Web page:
The mindfulness umbrella : a qualitative inquiry into how emerging adults perceive and mobilise mindfulness : a thesis presented in partial fulfilment of the requirements for the degree of Master of Science in Psychology at Massey University, Albany, New Zealand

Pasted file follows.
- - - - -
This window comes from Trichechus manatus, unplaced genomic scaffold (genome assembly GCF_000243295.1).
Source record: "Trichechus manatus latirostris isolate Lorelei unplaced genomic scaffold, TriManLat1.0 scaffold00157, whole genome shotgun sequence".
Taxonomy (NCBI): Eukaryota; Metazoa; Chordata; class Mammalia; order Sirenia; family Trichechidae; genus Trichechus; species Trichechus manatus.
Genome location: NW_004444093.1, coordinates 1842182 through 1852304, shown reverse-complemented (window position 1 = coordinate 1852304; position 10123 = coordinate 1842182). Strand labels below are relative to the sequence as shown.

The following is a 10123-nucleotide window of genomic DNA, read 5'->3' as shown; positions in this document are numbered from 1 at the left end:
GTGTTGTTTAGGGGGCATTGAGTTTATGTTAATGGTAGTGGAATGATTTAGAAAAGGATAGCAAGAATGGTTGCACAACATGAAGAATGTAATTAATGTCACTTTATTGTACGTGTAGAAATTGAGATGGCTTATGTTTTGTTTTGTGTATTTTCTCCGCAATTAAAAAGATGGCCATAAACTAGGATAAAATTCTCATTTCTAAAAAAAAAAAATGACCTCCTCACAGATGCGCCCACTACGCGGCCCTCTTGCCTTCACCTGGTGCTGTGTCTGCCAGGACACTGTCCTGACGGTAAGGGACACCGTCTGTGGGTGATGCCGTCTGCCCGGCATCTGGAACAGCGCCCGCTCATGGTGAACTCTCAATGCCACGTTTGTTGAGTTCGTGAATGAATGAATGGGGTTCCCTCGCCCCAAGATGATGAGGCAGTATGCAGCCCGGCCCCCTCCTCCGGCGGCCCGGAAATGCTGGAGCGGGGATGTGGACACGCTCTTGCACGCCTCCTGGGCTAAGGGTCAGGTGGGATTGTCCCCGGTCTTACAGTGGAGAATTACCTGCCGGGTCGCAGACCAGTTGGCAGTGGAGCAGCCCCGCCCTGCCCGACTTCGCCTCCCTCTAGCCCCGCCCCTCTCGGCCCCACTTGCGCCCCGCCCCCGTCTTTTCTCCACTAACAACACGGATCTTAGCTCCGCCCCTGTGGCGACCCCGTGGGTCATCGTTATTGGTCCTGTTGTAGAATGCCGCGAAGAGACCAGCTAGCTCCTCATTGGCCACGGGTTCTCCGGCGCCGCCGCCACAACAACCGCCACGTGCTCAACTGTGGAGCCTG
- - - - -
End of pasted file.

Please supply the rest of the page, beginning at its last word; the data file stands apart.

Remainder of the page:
Background: New Zealand youth have among the worst mental health rates globally. Mindfulness is often recommended to improve well-being, yet little research has been done within this population. Further, the research to date has predominantly focused on quantifying results of mindfulness-based programmes, leaving conceptualisations and mobilisations of mindfulness largely unknown. Aim: The current study seeks to understand how emerging adults (EAs), aged 18-25, who have a current mindfulness practice understand and mobilise mindfulness. Methods: Ten qualitative interviews were analysed using thematic analysis with critical realist epistemology and ontology. Analysis: Four overarching themes are discussed: Be Focused Right Now: Attentional Awareness; Metacognitively Mindful; Mindfully Processing and Problem Solving; and Part of Everyday Life. Both beneficial and challenging elements of mindfulness are discussed. Discussion and implications: This is the first study to gain insight into how New Zealand EA understand and practise mindfulness. The analysis suggests participants often mobilise mindfulness for coping with challenges and maintaining well-being. The implications of this research, and possible future directions are discussed. More research is needed to generalise to broader EA and New Zealand populations.